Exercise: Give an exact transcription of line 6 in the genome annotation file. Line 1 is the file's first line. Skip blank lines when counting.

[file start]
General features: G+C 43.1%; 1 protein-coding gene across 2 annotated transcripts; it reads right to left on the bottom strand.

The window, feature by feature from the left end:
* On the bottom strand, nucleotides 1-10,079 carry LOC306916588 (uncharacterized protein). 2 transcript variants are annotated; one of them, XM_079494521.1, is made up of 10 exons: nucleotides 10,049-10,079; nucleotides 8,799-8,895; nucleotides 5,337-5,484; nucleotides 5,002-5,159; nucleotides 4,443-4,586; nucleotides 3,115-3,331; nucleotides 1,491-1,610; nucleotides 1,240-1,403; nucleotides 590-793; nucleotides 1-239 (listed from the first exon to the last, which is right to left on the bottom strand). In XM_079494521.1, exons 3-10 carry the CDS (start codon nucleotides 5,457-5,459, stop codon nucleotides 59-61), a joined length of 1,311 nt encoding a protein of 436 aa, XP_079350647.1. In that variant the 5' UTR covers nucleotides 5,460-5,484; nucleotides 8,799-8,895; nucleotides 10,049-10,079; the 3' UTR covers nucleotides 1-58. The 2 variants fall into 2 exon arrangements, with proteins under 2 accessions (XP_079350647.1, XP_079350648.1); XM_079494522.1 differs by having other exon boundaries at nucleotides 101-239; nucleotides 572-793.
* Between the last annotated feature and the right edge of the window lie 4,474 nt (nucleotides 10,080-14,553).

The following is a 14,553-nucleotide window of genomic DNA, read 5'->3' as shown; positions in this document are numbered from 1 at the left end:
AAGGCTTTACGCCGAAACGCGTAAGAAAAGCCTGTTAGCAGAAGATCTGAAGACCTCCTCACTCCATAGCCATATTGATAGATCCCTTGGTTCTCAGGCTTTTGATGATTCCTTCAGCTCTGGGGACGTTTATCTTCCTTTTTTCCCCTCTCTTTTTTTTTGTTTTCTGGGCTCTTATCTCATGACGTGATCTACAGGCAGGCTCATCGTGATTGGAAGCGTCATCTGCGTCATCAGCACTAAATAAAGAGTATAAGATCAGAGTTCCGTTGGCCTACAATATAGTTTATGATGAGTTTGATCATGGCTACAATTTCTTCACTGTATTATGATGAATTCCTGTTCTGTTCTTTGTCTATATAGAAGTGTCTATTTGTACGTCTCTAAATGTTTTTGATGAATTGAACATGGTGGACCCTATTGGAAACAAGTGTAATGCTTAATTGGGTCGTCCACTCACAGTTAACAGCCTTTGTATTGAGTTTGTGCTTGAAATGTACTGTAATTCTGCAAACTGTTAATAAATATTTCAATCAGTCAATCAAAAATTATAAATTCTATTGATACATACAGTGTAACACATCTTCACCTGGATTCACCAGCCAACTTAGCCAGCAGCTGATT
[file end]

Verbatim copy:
AAGGCTTTACGCCGAAACGCGTAAGAAAAGCCTGTTAGCAGAAGATCTGAAGACCTCCTCACTCCATAGCCATATTGATAGATCCCTTGGTTCTCAGGCTTTTGATGATTCCTTCAGCTCTGGGGACGTTTATCTTCCTTTTTTCCCCTCTCTTTTTTTTTGTTTTCTGGGCTCTTATCTCATGACGTGATCTACAGGCAGGCTCATCGTGATTGGAAGCGTCATCTGCGTCATCAGCACTAAATAAAGAGTATAAGATCAGAGTTCCGTTGGCCTACAATATAGTTTATGATGAGTTTGATCATGGCTACAATTTCTTCACTGTATTATGATGAATTCCTGTTCTGTTCTTTGTCTATATAGAAGTGTCTATTTGTACGTCTCTAAATGTTTTTGATGAATTGAACATGGTGGACCCTATTGGAAACAAGTGTAATGCTTAATTGGGTCGTCCACTCACAGTTAACAGCCTTTGTATTGAGTTTGTGCTTGAAATGTACTGTAATTCTGCAAACTGTTAATAAATATTTCAATCAGTCAATCAAAAATTATAAATTCTATTGATACATACAGTGTAACACATCTTCACCTGGATTCACCAGCCAACTTAGCCAGCAGCTGATT